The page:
Indeed, assume that in some local coordinates $C$ and $C'$ can be represented as $y=f(x)$ and $y=g(x)$, $x\in(-1,1)$, with $p=(0,0)$. Let $G=\{(x,f(x))|x\in (-1,1)\}$, which is homeomorphic to an open interval. Then $C\backslash G$ is compact and not containing $p$, and so there is $\varepsilon>0$ such that the set $Q=(-\varepsilon,\varepsilon)\times (-\varepsilon,\varepsilon)$ does not intersect $C\backslash G$. Define $Q_+=\{(x,y)\in Q|y>f(x)\}$ and $Q_-=\{(x,y)\in Q|y<f(x)\}$, which are both connected and not intersecting $C$. Hence, for each of $Q_+$ and $Q_-$ there is a component of $\Pi\backslash C$ which contains it. Moreover, these components are different. Indeed, if say both $Q_{\pm}\subset B$, then $B(p,\varepsilon)\subset D$, and so $p$ is not in the closure of $\Pi\backslash D$. Contradiction.

Now, assume that $\alpha\ne\pi$. Then the tangent lines at $0$ are not parallel, and so $f'(0)\ne g'(0)$. WLOG we can assume that $h_0=h'(0)>0$, where $h=f-g$. Then there is $\delta>0$, such that $\left|\frac{h(x)}{x}-h_0\right|<h_0$, when $x\in (-\delta,0)\cup (0,\delta)$, and in particular $h(x)<0$, when $x\in (-\delta,0)$ and $h(x)>0$, when $x\in (0,\delta)$. Hence, $f(x)<g(x)$, when $x\in (-\delta,0)$ and $f(x)>g(x)$, when $x\in (0,\delta)$. Thus, if $0<x<\min\{\varepsilon,\delta\}$, then $(x,g(x))\in Q_-$, and if $0>x>\min\{\varepsilon,\delta\}$, then $(x,g(x))\in Q_+$. Since either $Q_-$ or $Q_+$ are contained in $B$ we conclude that there is a point in $C'\cap B$ other than $p$. Contradiction.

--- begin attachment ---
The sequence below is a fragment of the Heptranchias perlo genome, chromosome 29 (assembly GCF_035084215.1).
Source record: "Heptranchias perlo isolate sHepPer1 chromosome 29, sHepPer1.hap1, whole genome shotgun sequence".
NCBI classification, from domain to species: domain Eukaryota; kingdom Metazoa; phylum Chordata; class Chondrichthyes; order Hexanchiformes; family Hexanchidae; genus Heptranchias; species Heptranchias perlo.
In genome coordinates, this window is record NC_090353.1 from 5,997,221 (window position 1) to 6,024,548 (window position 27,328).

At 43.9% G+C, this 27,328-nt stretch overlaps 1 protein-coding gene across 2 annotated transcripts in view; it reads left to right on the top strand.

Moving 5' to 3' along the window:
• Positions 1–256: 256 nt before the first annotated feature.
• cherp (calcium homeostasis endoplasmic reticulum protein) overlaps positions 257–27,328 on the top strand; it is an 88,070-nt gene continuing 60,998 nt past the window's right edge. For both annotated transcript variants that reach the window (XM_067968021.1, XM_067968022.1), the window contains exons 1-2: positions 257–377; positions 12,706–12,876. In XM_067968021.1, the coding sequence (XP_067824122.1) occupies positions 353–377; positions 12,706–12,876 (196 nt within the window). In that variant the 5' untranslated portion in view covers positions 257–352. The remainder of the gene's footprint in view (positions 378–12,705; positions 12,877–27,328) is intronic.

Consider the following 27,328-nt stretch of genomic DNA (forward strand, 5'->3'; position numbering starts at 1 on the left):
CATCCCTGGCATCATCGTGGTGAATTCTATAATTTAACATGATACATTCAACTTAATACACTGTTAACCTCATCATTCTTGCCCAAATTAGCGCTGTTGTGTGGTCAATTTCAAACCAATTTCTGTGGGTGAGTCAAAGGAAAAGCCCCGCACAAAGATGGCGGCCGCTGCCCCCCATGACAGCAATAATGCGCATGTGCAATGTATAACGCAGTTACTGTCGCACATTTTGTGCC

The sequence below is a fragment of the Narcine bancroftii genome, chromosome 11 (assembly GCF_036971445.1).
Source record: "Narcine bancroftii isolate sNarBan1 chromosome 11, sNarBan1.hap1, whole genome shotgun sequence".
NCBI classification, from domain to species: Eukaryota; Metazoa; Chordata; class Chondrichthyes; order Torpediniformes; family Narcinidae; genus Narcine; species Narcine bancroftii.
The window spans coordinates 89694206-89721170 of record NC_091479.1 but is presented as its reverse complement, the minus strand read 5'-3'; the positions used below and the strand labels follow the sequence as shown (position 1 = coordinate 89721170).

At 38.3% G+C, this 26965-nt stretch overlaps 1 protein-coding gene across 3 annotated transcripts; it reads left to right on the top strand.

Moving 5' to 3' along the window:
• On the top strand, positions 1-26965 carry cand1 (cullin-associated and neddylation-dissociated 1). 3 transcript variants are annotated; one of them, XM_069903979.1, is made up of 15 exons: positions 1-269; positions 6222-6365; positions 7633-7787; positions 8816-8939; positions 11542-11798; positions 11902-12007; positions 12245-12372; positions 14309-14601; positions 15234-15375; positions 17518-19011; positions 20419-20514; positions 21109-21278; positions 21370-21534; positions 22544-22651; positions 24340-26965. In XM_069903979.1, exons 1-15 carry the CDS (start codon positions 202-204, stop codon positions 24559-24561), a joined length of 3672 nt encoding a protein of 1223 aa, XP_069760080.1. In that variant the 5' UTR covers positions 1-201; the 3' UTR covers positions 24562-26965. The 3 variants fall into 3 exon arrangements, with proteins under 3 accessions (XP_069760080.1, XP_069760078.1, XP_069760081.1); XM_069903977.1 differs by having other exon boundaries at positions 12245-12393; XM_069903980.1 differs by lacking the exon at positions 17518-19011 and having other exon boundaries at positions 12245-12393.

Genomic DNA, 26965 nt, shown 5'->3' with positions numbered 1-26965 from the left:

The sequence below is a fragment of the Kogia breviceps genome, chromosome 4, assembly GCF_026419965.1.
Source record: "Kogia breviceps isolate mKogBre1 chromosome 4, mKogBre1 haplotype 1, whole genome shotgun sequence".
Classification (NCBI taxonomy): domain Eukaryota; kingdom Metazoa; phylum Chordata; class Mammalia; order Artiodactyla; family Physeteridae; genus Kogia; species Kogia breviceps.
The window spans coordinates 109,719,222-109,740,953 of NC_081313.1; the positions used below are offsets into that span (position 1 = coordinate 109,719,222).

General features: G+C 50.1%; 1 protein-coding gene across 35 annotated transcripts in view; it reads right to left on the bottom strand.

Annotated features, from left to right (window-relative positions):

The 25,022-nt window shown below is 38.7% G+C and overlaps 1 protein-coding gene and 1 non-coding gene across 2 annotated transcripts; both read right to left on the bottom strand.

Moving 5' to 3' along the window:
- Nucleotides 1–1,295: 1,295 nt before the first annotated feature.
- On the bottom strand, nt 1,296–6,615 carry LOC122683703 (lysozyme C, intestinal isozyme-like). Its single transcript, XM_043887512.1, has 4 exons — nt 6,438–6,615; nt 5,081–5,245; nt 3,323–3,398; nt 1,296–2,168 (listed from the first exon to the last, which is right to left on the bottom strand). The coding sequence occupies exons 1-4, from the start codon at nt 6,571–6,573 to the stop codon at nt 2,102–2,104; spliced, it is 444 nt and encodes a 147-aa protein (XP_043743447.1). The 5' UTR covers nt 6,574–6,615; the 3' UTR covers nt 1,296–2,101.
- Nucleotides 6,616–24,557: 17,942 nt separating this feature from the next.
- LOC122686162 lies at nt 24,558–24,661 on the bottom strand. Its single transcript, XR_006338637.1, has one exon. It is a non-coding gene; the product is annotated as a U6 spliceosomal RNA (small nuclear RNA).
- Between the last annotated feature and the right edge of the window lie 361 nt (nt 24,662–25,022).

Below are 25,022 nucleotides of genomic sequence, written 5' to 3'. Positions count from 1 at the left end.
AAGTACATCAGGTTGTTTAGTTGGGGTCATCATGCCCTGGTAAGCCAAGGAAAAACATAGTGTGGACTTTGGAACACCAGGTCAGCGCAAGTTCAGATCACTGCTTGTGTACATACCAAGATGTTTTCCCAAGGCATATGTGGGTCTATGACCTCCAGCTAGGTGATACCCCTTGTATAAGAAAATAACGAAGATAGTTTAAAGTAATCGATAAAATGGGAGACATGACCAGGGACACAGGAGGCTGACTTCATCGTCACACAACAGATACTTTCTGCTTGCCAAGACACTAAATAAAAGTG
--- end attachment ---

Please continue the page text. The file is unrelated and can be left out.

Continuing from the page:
We get the following conclusion:

If $C$ is smooth and $\alpha\in (-\pi,\pi)\backslash\{0\}$, then $R(\alpha)=\varnothing$.

Hence, the problem for the smooth curves is not very interesting.

Note that almost every point of $C$ is a point of smoothness when $C$ is a **convex** curve (i.e. $D$ is a convex set), but in this case much more can be said. First,

If $C$ is a strictly convex curve, then $C=R(\pi)$. Conversely, if $R(\pi)$ is dense in $C$, then $C$ is strictly convex.